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Wednesday, July 18, 2018

NASA’s Curiosity rover finds purple rocks on Mars

Martian photographs taken by NASA's Curiosity rover have revealed purple rocks on the surface of the Red planet

By: IANS | Moscow | Updated: January 2, 2017 8:59:22 am
NASA, Mars purple rocks, key to life on mars, Mars red planet, Mars Curiosity Rover, Mount Sharp on Mars, NASA Mars Curiosity Rover, NASA Curiosity Rover, Science, Science news Variations in colour of the rocks hint at the diversity of their composition on lower Mount Sharp.(Picture for representation, Source: NASA)

Recent Martian photographs taken by NASA’s Curiosity rover have revealed purple rocks on the surface of the Red planet. NASA officials have called this a suggestion to a greater degree of diversity in the geological composition of the region, and a hint as to what caused Mars to lose most of its water, Sputnik news agency reported on Friday.

The photos were taken near the base of 18,000-foot Mount Sharp, one of Mars’s tallest summits. “Variations in colour of the rocks hint at the diversity of their composition on lower Mount Sharp,” NASA scientists said in a statement.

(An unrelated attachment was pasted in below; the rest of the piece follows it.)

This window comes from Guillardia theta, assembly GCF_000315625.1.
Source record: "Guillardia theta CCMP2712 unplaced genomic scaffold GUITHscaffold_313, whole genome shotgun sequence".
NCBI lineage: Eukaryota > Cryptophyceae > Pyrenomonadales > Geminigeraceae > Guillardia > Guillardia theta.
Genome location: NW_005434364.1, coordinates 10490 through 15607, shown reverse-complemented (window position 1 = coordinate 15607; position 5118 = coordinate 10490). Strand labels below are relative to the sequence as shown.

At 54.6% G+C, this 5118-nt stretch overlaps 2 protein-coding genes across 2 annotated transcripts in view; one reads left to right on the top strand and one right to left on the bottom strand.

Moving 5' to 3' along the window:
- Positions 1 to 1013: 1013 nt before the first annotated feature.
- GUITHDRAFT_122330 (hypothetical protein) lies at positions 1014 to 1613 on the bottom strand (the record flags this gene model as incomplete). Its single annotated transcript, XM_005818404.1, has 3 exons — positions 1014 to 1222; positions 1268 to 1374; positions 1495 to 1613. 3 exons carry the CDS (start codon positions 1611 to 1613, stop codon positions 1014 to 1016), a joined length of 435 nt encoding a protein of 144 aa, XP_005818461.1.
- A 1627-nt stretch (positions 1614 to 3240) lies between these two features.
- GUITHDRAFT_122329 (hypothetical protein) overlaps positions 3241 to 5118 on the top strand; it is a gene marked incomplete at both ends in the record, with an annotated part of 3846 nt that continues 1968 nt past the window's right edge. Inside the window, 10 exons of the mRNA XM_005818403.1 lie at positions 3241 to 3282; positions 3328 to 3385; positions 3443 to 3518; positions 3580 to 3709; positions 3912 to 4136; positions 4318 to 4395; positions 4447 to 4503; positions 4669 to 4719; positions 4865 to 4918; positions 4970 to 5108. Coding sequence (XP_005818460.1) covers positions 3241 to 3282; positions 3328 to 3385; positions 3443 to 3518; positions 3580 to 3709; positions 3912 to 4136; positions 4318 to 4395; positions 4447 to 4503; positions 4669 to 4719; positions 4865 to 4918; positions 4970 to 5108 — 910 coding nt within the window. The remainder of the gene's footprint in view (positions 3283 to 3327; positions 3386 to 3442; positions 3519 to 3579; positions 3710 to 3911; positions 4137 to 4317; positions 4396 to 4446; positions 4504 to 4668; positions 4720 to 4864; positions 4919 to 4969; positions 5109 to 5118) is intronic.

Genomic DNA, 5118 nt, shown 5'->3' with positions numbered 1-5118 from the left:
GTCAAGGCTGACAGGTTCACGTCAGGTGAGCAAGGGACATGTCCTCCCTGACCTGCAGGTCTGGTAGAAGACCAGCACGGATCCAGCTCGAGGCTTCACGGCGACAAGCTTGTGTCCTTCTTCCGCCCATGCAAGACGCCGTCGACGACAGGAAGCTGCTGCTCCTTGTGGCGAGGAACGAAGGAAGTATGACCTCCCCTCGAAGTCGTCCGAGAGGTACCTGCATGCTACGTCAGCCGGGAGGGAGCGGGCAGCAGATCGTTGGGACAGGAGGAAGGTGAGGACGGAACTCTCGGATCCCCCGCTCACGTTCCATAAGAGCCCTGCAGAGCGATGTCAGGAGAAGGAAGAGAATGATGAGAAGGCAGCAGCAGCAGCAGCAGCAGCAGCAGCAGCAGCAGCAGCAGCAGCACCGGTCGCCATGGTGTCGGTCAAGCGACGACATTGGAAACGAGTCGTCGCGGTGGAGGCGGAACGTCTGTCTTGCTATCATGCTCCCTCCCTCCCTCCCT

“Winds and windblown sand in this part of Curiosity’s traverse and in this season tend to keep rocks relatively free of dust, which otherwise can cloak rocks’ colour,” NASA said of the purple-hued rocks near the rover’s late-2016 location on lower Mount Sharp.

Also Read: NASA’s Curiosity rover discovers rare ‘Egg Rock’ on Mars

Curiosity has been exploring the slopes of the enormous mountain for over two years, sending photos back to NASA the entire time.

The US space agency stated that the purple coloration is caused by the presence of hematite, an iron oxide commonly used on Earth as a pigment, or jewellery component.

Scientists studying Mars find the presence of hematite interesting, as it is typically formed in aqueous environment, suggesting that water may have once been present in the area.

Read More: NASA’s Curiosity Mars rover develops technical glitch

“Where water was, life may have had a chance to thrive as well… knowing just how the hematite on Mars was formed will help us characterise the past environment and determine whether that environment was favourable for life,” Joy Crisp from NASA’s Mars Exploration Rover Project was quoted as saying.

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